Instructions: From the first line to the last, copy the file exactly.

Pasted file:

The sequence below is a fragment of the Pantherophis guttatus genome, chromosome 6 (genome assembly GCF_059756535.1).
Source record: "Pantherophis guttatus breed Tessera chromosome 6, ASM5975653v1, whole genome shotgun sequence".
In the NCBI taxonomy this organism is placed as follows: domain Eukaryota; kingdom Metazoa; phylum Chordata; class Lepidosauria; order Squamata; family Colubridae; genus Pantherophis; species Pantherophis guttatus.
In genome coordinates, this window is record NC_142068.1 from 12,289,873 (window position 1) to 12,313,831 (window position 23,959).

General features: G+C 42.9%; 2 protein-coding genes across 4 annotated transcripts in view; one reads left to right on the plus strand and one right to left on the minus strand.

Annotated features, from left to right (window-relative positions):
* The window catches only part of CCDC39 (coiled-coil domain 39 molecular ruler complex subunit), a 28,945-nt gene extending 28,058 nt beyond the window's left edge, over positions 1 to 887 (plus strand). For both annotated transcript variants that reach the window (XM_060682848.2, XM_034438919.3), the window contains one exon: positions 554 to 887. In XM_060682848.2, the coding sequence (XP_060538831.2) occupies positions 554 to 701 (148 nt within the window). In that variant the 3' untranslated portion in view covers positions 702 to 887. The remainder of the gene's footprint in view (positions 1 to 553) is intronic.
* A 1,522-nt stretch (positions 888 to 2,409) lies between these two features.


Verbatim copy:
The sequence below is a fragment of the Pantherophis guttatus genome, chromosome 6 (genome assembly GCF_059756535.1).
Source record: "Pantherophis guttatus breed Tessera chromosome 6, ASM5975653v1, whole genome shotgun sequence".
In the NCBI taxonomy this organism is placed as follows: domain Eukaryota; kingdom Metazoa; phylum Chordata; class Lepidosauria; order Squamata; family Colubridae; genus Pantherophis; species Pantherophis guttatus.
In genome coordinates, this window is record NC_142068.1 from 12,289,873 (window position 1) to 12,313,831 (window position 23,959).

General features: G+C 42.9%; 2 protein-coding genes across 4 annotated transcripts in view; one reads left to right on the plus strand and one right to left on the minus strand.

Annotated features, from left to right (window-relative positions):
* The window catches only part of CCDC39 (coiled-coil domain 39 molecular ruler complex subunit), a 28,945-nt gene extending 28,058 nt beyond the window's left edge, over positions 1 to 887 (plus strand). For both annotated transcript variants that reach the window (XM_060682848.2, XM_034438919.3), the window contains one exon: positions 554 to 887. In XM_060682848.2, the coding sequence (XP_060538831.2) occupies positions 554 to 701 (148 nt within the window). In that variant the 3' untranslated portion in view covers positions 702 to 887. The remainder of the gene's footprint in view (positions 1 to 553) is intronic.
* A 1,522-nt stretch (positions 888 to 2,409) lies between these two features.